Creativity, civility and responsibility – graduation 2011

Giving a diploma to my daughter Natalie, a member of the class of 2011.

Fellow School Committee members, Ms. Sabolinski, Mr. Light, members of the faculty, graduates, parents, and honored guests:  welcome, congratulations, and greetings.  Thank you all for your continued commitment to, faith in, and support for, the public school system in this town.

And thank you to the administration, faculty and staff of the Franklin school system – pre-k to grade 12 —  for making it all work so well.  The School Committee is happy to have this opportunity to publicly say thank you.

In particular, I want to say a special thank you to one of your assistant principals who is retiring in a few days after so many years of dedicated service to franklin.  He’s made Franklin high a great place and will be missed.

Joe Dilorenzo.  Thank you for such a great job!

I’m honored to be here on behalf of the School Committee.  But it’s also very special to be here as your classmate Natalie’s dad.  I know i speak for all the parents in the room when i say that we dreamed of a day like this; we are proud of you; and, we wish you the best.

Franklin high class of 2011, you graduate in a year of great challenges throughout the world – where unparalleled channels of communication foster freedom uprisings; where our leaders struggle to bring peace among nations; and when the very fabric of the american spirit is tested.

To meet these challenges, i ask you to consider three words – creativity, civility, & responsibility.

On creativity, a few years ago i stumbled upon a quote from Oliver Wendell Holmes.  He said:  “Most people go to their graves with their music still inside them.”

Let me say that again:  “Most people go to their graves with their music still inside them.”

Please don’t be one of them!

Be sure to let that music out over the course of your lives.  Try to be that song that enhances a dramatic scene or brings a smile to others; that painting whose lines, shapes and colors add warmth to a room; that play that stops us in our tracks and makes us think again.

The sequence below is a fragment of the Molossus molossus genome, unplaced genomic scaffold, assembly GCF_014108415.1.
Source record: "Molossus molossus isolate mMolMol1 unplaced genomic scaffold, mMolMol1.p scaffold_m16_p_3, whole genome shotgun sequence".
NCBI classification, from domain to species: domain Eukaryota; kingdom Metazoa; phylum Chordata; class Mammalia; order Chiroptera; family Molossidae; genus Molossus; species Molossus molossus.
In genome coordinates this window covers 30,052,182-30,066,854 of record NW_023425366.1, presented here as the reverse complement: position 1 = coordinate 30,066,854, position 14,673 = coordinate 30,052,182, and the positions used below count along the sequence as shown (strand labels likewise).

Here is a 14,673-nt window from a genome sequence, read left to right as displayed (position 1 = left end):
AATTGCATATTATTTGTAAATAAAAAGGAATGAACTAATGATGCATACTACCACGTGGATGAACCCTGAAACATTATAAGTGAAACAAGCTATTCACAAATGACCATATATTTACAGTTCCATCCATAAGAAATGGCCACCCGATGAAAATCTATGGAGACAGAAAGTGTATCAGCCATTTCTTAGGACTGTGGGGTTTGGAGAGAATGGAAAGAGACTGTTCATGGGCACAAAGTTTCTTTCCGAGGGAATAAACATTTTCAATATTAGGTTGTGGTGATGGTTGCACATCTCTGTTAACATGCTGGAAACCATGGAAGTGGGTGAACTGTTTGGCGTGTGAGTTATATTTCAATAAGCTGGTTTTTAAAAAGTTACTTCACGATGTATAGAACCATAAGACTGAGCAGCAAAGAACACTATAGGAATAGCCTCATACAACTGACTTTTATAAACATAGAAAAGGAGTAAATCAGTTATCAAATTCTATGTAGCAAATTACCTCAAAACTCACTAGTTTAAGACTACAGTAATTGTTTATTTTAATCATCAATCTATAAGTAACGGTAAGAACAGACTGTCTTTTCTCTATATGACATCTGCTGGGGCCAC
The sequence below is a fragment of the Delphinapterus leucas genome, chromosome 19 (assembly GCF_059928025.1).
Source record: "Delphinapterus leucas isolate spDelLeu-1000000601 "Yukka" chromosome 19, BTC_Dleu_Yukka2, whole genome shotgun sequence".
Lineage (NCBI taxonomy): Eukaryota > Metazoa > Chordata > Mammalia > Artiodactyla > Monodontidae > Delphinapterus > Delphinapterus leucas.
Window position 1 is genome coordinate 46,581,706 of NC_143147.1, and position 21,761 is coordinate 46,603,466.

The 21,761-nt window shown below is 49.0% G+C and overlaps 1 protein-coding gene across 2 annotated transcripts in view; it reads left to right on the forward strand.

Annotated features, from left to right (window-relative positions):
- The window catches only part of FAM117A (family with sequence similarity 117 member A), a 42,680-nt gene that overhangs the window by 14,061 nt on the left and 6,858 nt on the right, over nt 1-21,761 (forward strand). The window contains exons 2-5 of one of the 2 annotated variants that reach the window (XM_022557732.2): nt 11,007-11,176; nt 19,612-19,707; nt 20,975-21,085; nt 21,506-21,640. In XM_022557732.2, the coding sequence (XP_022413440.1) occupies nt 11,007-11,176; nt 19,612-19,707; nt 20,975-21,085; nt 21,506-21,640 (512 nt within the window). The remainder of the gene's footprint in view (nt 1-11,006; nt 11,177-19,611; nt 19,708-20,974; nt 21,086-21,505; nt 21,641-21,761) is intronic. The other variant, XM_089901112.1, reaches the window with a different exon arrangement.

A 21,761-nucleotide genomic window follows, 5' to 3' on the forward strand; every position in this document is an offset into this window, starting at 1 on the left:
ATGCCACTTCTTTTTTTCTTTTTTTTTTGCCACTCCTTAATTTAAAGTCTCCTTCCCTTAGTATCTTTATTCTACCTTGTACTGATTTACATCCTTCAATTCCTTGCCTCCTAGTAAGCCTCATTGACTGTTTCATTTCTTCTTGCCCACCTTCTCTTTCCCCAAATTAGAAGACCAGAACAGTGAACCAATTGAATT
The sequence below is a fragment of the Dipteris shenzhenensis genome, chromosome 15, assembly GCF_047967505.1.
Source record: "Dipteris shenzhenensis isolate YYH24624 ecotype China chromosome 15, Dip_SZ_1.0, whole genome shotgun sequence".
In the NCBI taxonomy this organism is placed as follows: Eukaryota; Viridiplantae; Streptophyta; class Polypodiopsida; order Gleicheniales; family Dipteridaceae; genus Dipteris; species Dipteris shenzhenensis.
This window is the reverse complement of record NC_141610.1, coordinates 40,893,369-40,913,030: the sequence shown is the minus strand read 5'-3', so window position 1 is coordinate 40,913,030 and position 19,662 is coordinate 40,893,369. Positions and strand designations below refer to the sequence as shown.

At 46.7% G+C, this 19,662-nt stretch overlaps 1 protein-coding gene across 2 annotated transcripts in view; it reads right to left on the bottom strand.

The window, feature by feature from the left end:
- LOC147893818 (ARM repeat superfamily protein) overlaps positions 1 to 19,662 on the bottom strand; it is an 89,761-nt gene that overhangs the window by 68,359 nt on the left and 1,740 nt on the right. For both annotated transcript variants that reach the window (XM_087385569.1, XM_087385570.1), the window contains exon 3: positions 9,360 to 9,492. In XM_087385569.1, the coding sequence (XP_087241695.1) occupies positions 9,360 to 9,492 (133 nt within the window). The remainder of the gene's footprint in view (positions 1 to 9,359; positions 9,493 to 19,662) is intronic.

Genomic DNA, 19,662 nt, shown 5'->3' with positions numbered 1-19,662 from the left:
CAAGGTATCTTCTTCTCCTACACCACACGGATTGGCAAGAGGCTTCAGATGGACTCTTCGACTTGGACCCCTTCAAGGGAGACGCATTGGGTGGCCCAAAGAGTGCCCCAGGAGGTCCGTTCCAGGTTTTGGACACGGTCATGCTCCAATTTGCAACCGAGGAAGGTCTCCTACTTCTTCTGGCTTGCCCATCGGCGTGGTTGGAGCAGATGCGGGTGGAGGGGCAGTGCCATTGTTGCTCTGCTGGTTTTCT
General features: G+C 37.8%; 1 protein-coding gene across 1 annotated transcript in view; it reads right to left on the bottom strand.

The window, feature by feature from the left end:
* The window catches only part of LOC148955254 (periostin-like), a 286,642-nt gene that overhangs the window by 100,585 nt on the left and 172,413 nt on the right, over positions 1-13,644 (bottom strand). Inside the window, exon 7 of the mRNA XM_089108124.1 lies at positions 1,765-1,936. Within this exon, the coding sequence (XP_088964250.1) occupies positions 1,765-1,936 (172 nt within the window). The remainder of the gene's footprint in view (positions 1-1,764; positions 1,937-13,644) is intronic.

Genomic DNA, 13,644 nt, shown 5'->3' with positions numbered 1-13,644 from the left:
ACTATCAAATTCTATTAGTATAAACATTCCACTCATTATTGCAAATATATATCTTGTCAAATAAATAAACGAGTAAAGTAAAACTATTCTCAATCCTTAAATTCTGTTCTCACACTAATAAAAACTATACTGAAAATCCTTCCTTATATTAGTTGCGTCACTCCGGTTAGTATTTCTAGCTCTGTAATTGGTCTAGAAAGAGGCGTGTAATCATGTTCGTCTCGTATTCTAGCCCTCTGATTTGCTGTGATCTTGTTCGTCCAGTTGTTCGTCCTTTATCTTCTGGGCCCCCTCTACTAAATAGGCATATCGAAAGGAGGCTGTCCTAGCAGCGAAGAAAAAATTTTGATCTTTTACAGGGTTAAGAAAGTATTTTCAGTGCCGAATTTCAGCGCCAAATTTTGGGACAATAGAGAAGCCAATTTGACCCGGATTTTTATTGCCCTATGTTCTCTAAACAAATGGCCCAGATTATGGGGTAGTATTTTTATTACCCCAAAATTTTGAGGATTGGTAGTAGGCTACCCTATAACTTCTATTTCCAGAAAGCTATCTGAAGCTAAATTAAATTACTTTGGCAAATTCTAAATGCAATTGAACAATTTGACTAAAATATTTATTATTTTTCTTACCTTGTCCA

A few moments ago, Samantha, Dan & Amy shared some wonderful words with us.  A few weeks ago, Dan’s mother shared an essay he wrote on the impact of music in his life.  I want to share a few lines from it because it demonstrates the power of creativity and I am certain it will remind you of some of your experiences in music, theater, art, sports, or any of the clubs or activities you’ve enjoyed:

Dan wrote:  “Within the FHS jazz band, i was exposed to the ideas and interpretations of my fellow students. I listened to the other players bounce ideas off of each other and consequently respond; I began to feel the music, not just hear the notes and rhythms, but emotionally understand the nuances of every subtlety. It allowed for expression and creation unlike anywhere I have ever seen.”

Thank you Dan for letting the music out.

On civility, it’s unfortunate that we live in a heightened climate of anger, with much finger-pointing and a rush to judgment on the assignment of blame.    While there is bitterness in america, it is not an accurate reflection of the American spirit.  America has long been viewed as a miracle, and we can do better simply by showing greater civility and respect for one another.

As President Obama reminded us a few months ago, we have an “occasion to expand our moral imaginations, to listen to each other more carefully, to sharpen our instincts for empathy, and remind ourselves of all the ways our hopes and dreams are bound together.”  and as one of your former Principals Mr. Lucas used to remind us, it’s as simple as being good to one another.

On the third word, please remember that we have a generational responsibility to one another:  to create educational, economic and social opportunities for young people through our public school system;  to care for those in the twilight years through social security and medicare programs; and for those in the shadows, to provide basic needs to ensure that they are not deprived of life, liberty and the pursuit of happiness.  That’s our responsibility to one another.

Today, our generations are gathered in this room:  children, parents, grandparents, and probably some great grandparents.  We are here for each other, celebrating a part of what we do for one another.  I hope the energy and enthusiasm for generational responsibility in this room continues after we leave here.

Creativity, civility, and responsibility.  It’s our task to put those words into action.

You can do that by doing what artists do best.  Be a part of the great world orchestra where you and those around you are the musicians.  Let your music complement your fellow performers, and create sounds that resonate, harmonize, and glorify the art of working together.

If everyone went about their business the way musicians do – where your actions complement others, think about how different the world would be.  It’s up to you class of 2011 to take us to that place.

Let the music out over your next 60, 70 or 80 years of living and never let it be said that the class of 2011 kept the music within.

Good luck class of 2011 and keep in touch.

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